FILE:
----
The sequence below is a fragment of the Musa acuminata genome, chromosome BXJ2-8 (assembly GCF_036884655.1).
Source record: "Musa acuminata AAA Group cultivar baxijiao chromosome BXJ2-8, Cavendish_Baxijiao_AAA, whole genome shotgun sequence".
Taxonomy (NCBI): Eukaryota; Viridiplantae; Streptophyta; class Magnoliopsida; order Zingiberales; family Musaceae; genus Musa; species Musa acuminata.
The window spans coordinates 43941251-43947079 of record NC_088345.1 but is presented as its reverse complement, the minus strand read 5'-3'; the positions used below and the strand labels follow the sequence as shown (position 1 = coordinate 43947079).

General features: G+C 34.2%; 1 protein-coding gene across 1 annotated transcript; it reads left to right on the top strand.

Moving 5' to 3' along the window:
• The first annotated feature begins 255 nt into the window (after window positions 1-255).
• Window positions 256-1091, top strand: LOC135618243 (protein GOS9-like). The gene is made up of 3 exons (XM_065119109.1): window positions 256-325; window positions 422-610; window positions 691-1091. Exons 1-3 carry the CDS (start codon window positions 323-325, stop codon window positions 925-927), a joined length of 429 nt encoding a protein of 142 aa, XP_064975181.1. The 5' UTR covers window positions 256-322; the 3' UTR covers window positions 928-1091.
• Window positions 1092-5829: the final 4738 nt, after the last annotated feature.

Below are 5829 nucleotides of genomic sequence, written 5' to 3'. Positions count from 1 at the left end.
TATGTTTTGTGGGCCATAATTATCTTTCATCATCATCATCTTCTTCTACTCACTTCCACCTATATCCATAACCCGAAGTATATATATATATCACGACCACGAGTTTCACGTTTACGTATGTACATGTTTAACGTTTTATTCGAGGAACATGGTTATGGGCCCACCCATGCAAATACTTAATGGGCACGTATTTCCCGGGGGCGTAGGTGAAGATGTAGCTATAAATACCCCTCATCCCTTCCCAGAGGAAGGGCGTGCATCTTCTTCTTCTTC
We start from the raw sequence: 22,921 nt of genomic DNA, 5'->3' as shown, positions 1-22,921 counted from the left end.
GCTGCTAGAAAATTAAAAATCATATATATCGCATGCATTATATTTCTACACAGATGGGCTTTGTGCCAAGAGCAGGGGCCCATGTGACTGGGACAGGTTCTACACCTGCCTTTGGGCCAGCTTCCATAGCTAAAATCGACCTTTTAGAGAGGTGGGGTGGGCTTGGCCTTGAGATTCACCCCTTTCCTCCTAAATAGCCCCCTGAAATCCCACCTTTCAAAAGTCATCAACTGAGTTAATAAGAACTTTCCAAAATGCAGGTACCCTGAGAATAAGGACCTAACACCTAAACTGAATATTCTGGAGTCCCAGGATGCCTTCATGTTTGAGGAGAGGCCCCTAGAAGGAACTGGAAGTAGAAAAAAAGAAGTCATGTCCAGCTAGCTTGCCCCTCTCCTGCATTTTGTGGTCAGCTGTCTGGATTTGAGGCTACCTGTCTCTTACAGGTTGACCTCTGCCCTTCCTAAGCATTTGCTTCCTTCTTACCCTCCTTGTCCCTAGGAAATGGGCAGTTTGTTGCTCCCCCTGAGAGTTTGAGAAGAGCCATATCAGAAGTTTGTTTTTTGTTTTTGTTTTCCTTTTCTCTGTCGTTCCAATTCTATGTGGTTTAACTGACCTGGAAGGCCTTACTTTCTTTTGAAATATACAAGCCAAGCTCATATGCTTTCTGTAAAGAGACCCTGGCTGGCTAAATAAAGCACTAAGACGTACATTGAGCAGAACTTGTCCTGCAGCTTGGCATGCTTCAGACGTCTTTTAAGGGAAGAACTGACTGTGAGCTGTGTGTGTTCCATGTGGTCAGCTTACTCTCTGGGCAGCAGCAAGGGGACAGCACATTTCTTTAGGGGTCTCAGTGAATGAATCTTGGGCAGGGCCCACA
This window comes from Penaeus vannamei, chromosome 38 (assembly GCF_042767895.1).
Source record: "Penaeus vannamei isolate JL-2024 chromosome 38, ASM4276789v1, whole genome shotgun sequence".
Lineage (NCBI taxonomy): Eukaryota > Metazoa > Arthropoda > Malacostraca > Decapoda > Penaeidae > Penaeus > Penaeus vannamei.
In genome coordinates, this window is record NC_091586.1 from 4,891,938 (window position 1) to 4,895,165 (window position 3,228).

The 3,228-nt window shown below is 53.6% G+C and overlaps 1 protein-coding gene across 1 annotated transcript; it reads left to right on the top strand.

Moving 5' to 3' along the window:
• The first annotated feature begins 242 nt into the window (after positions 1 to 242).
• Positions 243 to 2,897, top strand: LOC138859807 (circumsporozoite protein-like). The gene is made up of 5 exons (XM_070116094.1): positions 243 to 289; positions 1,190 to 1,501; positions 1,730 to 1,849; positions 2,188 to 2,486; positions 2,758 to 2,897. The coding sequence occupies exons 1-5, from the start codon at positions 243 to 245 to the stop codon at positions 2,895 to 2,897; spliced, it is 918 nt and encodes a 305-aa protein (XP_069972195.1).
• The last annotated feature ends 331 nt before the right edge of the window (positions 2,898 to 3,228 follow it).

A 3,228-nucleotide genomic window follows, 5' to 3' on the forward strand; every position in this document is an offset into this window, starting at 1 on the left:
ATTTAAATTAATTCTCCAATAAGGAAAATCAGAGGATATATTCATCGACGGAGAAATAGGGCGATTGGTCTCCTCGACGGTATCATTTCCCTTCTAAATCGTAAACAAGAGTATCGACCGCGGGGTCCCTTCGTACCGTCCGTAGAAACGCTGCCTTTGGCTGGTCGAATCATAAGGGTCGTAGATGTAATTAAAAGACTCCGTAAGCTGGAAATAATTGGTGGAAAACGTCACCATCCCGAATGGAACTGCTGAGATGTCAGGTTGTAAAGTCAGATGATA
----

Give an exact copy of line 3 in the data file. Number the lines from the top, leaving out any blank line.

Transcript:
Taxonomy (NCBI): Eukaryota; Viridiplantae; Streptophyta; class Magnoliopsida; order Zingiberales; family Musaceae; genus Musa; species Musa acuminata.